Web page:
Federal Rule 702 ECT Article

On December 1, 2023, subtle but significant amendments to Federal Rule of Evidence 702 went into effect. Rule 702 provides the framework for the admissibility of expert opinion testimony in federal courts. As amended, Rule 702 now reads:

Rule 702. Testimony by Expert Witnesses

A witness who is qualified as an expert by knowledge, skill, experience, training, or education may testify in the form of an opinion or otherwise if the proponent demonstrates to the court that it is more likely than not that:

  • The expert’s scientific, technical, or other specialized knowledge will help the trier of fact to understand the evidence or to determine a fact in issue;
  • The testimony is based on sufficient facts or data;
  • The testimony is the product of reliable principles and methods; and
  • The expert has reliably applied the expert’s opinion reflects a reliable application of the principles and methods to the facts of the case.

As the Advisory Comments note, the amendments to Rule 702 seek to clarify and emphasize that expert testimony may not be admitted unless the proponent demonstrates to the court that it is more likely than not that the proffered testimony meets the admissibility requirements set forth in the Rule. These amendments are intended to address the holdings by some courts that the question of the sufficiency or reliability of the basis of an expert’s opinion is a question of weight, not admissibility, for the jury to decide. The amendments to Rule 702 make clear that such a conclusion is an incorrect application of Rules 702 and 104(a). Rather, assessing the reliability of the basis of an expert’s opinion is part of the court’s role as gatekeeper in determining admissibility of an expert’s opinion.[1]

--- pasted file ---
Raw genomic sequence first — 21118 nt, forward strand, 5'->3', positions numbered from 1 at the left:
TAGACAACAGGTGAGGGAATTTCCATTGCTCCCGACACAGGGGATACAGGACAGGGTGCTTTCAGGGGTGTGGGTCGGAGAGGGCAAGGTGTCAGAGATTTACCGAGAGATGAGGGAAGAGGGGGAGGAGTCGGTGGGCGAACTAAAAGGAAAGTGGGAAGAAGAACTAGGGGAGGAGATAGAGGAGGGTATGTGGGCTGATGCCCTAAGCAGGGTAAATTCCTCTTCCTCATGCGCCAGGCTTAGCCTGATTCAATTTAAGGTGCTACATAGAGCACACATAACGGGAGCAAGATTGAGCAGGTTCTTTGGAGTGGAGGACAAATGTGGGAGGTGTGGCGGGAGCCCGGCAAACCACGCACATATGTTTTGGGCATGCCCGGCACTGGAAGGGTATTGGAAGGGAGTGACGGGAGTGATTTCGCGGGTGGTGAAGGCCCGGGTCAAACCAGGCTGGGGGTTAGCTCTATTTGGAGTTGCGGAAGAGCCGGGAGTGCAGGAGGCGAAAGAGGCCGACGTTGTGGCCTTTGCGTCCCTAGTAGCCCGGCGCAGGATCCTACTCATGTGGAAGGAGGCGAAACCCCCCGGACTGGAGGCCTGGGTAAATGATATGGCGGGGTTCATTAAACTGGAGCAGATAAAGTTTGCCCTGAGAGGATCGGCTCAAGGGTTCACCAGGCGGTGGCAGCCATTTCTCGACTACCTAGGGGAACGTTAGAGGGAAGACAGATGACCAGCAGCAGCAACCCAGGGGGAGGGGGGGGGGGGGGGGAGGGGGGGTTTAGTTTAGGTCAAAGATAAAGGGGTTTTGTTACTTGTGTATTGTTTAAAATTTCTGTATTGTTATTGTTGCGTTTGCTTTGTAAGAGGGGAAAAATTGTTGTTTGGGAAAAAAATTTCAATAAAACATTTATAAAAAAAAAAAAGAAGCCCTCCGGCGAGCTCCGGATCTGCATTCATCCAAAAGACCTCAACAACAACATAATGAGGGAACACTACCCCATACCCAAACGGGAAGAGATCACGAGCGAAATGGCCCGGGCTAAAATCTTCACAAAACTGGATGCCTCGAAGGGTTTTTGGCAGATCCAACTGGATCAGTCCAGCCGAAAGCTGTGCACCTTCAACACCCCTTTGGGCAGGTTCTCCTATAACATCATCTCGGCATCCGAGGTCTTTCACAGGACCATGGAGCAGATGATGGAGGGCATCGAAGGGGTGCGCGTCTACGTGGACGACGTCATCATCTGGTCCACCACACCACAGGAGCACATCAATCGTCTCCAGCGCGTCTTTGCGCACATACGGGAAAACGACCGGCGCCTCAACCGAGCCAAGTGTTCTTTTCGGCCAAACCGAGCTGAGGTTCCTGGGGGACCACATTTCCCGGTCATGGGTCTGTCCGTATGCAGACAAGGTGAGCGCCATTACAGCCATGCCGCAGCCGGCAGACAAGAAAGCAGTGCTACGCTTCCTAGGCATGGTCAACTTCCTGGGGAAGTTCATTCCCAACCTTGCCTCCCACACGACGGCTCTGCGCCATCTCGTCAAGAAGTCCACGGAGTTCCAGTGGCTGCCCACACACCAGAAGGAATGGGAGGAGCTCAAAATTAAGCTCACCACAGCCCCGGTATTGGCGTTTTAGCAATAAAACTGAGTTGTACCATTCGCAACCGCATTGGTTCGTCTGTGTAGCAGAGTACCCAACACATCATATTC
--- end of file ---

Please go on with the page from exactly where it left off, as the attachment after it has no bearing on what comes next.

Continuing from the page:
To be sure, many challenges to expert testimony will still raise issues that go to the weight, not admissibility, of the expert’s testimony – for example, competing expert testimony. The amendments to Rule 702, however, attempt to clarify that, regarding the reliability of the expert’s opinion (that is, the basis for his/her opinion) the court must determine, more likely than not, that the expert has a sufficient basis to support an opinion. Once such a determination has been made, any attack on the expert’s testimony by opponent will go only to the weight of the testimony.

[1] Advisory Committee Notes to Fed. R. Evid. 702: 2023 Amendments